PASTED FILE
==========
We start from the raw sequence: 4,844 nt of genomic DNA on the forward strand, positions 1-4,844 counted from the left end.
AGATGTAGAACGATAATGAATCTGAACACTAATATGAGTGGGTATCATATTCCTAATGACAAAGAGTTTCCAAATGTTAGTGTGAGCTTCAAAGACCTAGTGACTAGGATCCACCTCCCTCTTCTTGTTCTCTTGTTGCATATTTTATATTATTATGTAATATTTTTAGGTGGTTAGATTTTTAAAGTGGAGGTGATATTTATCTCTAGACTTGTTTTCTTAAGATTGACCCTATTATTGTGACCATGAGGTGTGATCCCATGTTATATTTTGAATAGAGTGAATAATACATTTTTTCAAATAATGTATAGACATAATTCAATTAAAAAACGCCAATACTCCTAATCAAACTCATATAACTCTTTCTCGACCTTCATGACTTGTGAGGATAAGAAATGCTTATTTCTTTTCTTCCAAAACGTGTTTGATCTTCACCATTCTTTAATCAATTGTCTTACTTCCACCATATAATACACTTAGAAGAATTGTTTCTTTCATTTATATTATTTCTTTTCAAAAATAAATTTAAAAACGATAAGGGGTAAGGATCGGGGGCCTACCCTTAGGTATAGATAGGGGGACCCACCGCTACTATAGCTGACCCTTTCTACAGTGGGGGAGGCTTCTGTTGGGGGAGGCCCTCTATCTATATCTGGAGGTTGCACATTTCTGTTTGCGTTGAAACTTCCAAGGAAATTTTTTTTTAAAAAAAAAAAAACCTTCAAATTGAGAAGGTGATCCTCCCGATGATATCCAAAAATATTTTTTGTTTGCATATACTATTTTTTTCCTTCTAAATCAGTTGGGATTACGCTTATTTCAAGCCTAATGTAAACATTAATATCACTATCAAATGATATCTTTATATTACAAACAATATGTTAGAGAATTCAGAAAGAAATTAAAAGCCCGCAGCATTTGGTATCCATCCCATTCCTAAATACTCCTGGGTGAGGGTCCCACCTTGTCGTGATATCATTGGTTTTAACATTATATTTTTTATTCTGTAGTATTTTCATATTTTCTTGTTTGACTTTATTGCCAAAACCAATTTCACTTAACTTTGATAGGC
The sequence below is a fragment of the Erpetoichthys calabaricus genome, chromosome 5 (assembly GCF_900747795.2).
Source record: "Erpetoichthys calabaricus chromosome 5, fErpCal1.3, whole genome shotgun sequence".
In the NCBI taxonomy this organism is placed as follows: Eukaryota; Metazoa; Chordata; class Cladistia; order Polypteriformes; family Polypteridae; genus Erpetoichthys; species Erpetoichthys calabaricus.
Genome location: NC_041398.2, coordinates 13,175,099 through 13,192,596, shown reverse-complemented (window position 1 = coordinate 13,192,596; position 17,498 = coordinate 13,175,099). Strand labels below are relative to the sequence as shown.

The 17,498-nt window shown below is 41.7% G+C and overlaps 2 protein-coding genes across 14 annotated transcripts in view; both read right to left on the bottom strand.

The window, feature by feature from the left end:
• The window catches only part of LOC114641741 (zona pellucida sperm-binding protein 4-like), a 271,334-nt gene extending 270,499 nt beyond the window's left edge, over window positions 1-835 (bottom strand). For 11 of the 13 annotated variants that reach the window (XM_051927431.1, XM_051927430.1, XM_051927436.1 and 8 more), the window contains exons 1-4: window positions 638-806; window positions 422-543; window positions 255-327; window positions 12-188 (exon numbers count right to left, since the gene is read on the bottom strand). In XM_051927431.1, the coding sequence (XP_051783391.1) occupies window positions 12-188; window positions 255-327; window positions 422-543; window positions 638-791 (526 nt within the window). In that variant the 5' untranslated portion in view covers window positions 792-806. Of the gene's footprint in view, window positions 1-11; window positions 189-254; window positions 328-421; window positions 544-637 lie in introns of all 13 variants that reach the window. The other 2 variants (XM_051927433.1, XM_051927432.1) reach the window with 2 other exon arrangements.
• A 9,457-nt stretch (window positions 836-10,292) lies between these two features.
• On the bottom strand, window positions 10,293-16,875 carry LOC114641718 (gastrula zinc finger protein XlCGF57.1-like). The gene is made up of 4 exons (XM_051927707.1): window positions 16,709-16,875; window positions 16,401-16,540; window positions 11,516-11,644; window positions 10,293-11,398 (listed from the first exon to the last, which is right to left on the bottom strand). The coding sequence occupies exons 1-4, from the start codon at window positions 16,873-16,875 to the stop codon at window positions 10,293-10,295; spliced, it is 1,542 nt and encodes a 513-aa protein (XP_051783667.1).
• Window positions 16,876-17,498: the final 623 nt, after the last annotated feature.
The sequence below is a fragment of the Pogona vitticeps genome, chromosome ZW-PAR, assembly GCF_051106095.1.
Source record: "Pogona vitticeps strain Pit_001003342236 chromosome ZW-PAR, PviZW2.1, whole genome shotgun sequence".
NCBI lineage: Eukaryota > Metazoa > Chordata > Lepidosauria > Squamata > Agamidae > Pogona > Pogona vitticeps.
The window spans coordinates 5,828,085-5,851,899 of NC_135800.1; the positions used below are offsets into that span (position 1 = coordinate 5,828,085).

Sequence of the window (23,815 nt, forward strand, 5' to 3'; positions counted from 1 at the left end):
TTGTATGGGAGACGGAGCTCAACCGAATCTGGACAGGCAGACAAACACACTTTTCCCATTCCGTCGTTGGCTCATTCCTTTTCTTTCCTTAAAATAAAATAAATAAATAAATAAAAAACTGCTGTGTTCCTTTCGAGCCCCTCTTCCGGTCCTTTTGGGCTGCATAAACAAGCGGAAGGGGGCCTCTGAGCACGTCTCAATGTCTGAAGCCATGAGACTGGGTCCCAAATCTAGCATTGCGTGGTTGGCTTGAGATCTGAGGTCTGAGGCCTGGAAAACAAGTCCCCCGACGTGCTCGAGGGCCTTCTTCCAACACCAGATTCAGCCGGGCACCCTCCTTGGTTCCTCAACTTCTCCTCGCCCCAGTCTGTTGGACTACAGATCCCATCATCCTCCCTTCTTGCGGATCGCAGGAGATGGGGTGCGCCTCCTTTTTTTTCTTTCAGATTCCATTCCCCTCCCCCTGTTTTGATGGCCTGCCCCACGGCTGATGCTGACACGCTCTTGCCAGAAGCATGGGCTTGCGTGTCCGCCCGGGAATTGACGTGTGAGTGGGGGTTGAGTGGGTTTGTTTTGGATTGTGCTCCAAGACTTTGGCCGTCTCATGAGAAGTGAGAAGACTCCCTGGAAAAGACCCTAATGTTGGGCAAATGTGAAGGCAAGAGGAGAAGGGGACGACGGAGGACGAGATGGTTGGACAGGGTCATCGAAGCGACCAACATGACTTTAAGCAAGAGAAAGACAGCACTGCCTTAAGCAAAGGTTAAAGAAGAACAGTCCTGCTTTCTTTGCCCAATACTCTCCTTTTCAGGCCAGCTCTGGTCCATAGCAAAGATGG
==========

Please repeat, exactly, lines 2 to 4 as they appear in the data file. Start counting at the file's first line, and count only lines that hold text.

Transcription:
AGATGTAGAACGATAATGAATCTGAACACTAATATGAGTGGGTATCATATTCCTAATGACAAAGAGTTTCCAAATGTTAGTGTGAGCTTCAAAGACCTAGTGACTAGGATCCACCTCCCTCTTCTTGTTCTCTTGTTGCATATTTTATATTATTATGTAATATTTTTAGGTGGTTAGATTTTTAAAGTGGAGGTGATATTTATCTCTAGACTTGTTTTCTTAAGATTGACCCTATTATTGTGACCATGAGGTGTGATCCCATGTTATATTTTGAATAGAGTGAATAATACATTTTTTCAAATAATGTATAGACATAATTCAATTAAAAAACGCCAATACTCCTAATCAAACTCATATAACTCTTTCTCGACCTTCATGACTTGTGAGGATAAGAAATGCTTATTTCTTTTCTTCCAAAACGTGTTTGATCTTCACCATTCTTTAATCAATTGTCTTACTTCCACCATATAATACACTTAGAAGAATTGTTTCTTTCATTTATATTATTTCTTTTCAAAAATAAATTTAAAAACGATAAGGGGTAAGGATCGGGGGCCTACCCTTAGGTATAGATAGGGGGACCCACCGCTACTATAGCTGACCCTTTCTACAGTGGGGGAGGCTTCTGTTGGGGGAGGCCCTCTATCTATATCTGGAGGTTGCACATTTCTGTTTGCGTTGAAACTTCCAAGGAAATTTTTTTTTAAAAAAAAAAAAACCTTCAAATTGAGAAGGTGATCCTCCCGATGATATCCAAAAATATTTTTTGTTTGCATATACTATTTTTTTCCTTCTAAATCAGTTGGGATTACGCTTATTTCAAGCCTAATGTAAACATTAATATCACTATCAAATGATATCTTTATATTACAAACAATATGTTAGAGAATTCAGAAAGAAATTAAAAGCCCGCAGCATTTGGTATCCATCCCATTCCTAAATACTCCTGGGTGAGGGTCCCACCTTGTCGTGATATCATTGGTTTTAACATTATATTTTTTATTCTGTAGTATTTTCATATTTTCTTGTTTGACTTTATTGCCAAAACCAATTTCACTTAACTTTGATAGGC
The sequence below is a fragment of the Erpetoichthys calabaricus genome, chromosome 5 (assembly GCF_900747795.2).
Source record: "Erpetoichthys calabaricus chromosome 5, fErpCal1.3, whole genome shotgun sequence".